Dutch Foundation (Stichting): a centuries-old solution for today’s charity, asset protection and international structuring.
The Stichting’s legislation is rather concise. Paragraph 2:285 of the Dutch Civil code defines the foundation as a “legal person formed by means of a juridical act, that has no members, and that intends to realize an objective (purpose), mentioned in its articles of incorporation, by using capital (property) which has been brought in for this purpose”.
The entire legislation on the foundation is contained in a mere 3,500 words. Yet for more than five centuries it has proven to be a powerful vehicle for charity and non-profit purposes, private wealth planning, asset protection and estate planning that has been extensively tested before court.
Key feature is that the Dutch foundation has legal personality. Further it is a so-called orphan entity meaning that it has no shareholders nor members. As a consequence, it is fully controlled by its (management) board. However additional bodies, such as a supervisory or advisory board may be installed. There are no specific statutory legal requirements with respect to the appointment, dismissal, composition and nationality of the board, allowing clients to flexibly lay down their wishes in the foundations article of association and, if applicable, its bylaws. There are no requirements with respect to minimum capital. In most cases it is not subject to taxation and is not held to publish annual accounts.
Distribution of profits to founders or members of its bodies are not allowed. This may seemingly be in contradiction with its use for private wealth planning and estate planning, but we will clarify this below.
Charity and other non-profit
Basically, this is the original role of foundations. The initiator incorporates a foundation with a specific charitable object which may be very specific (e.g. “annual donations to UNICEF”), but also general (e.g. “initiatives aimed at promoting a healthy lifestyle”). After the incorporation the client donates funds, which will be invested by the board of the foundation. The board will subsequently make donations to the charities as defined. If certain conditions are met, the donations to and by the foundation are not subject to gift tax.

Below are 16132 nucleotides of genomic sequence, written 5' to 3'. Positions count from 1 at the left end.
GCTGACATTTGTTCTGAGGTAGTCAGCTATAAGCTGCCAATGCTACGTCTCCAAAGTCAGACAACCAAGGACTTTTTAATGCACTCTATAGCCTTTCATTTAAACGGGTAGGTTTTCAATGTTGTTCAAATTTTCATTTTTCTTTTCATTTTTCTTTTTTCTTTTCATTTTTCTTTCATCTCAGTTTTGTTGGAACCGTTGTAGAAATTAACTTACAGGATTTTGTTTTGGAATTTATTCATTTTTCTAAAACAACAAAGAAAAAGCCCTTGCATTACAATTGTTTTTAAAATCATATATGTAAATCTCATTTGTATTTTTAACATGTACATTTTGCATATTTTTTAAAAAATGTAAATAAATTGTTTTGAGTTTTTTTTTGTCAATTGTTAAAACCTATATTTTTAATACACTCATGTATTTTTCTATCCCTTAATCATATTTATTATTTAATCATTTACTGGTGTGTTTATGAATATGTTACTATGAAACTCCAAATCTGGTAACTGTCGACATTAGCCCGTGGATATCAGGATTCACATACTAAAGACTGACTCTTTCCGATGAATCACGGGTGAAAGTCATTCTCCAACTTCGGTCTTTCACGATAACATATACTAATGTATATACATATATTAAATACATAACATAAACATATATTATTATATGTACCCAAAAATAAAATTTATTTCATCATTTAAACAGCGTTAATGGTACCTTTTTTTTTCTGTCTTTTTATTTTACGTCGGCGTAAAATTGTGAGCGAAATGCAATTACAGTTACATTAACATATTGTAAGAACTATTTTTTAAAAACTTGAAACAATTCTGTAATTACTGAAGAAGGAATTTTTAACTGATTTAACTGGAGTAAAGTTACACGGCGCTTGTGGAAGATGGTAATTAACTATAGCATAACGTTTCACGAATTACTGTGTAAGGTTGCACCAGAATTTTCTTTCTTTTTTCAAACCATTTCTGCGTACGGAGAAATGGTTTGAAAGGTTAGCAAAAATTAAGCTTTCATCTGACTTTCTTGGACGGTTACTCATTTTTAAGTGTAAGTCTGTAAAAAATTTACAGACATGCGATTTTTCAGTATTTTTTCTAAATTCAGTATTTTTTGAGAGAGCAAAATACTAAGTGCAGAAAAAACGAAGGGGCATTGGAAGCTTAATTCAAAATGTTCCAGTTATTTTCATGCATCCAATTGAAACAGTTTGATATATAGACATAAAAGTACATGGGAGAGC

In the Netherlands hospitals and schools are often organized as foundations. They receive government funds for spending in accordance with the foundation’s goal (e.g. “health care in city XYZ”)
Private wealth planning (STAK)
To avoid dilution of ownership or control over a (family) business the foundation can be used to separate legal from beneficial ownership. The client will contribute shares of his company to the foundation and will receive so-called depository receipts (“certificates”) in return. Such depository receipts can be donated to family members. The holder of these depository receipts is entitled to dividends or other proceeds and can be considered as the beneficial owner. The foundation is the legal owner of the company’s shares. The foundation’s goal is to hold the company shares in administration for the benefit of the holders of the depository receipts. Foundations used for this purpose are referred to as “STAK” (Stichting Administratiekantoor / administrative foundation). For tax purposes a STAK is transparent.
The shares of publicly listed companies can also be held in administration by a STAK. In such case there is usually an element of protection against take-overs. After all a potential acquirer of depository receipts will be less interested if he cannot get the control over the underlying company, which resides with the board of the foundation.
It should be mentioned that this role of a foundation can also be used for other types of assets, such as an art collection.
Asset protection and estate planning
In this case the assets are revocably or irrevocably donated to the foundation. The board, which can consist of family members or trusted relations, will hold the assets for the benefit of the defined beneficiaries. By transferring the ownership to the foundation, they stop being part of the client’s wealth and are thus protected from the latter’s creditors. Further the foundation can also be used to stipulate which assets should be transferred to which heir. Such donations do not qualify as last will and can be made independent from inheritance laws.
The orphan nature also makes the foundation a commonly used entity for heading securitisation structures. The charitable nature of the foundation makes it a suitable holding vehicle for sharia-compliant investment structures.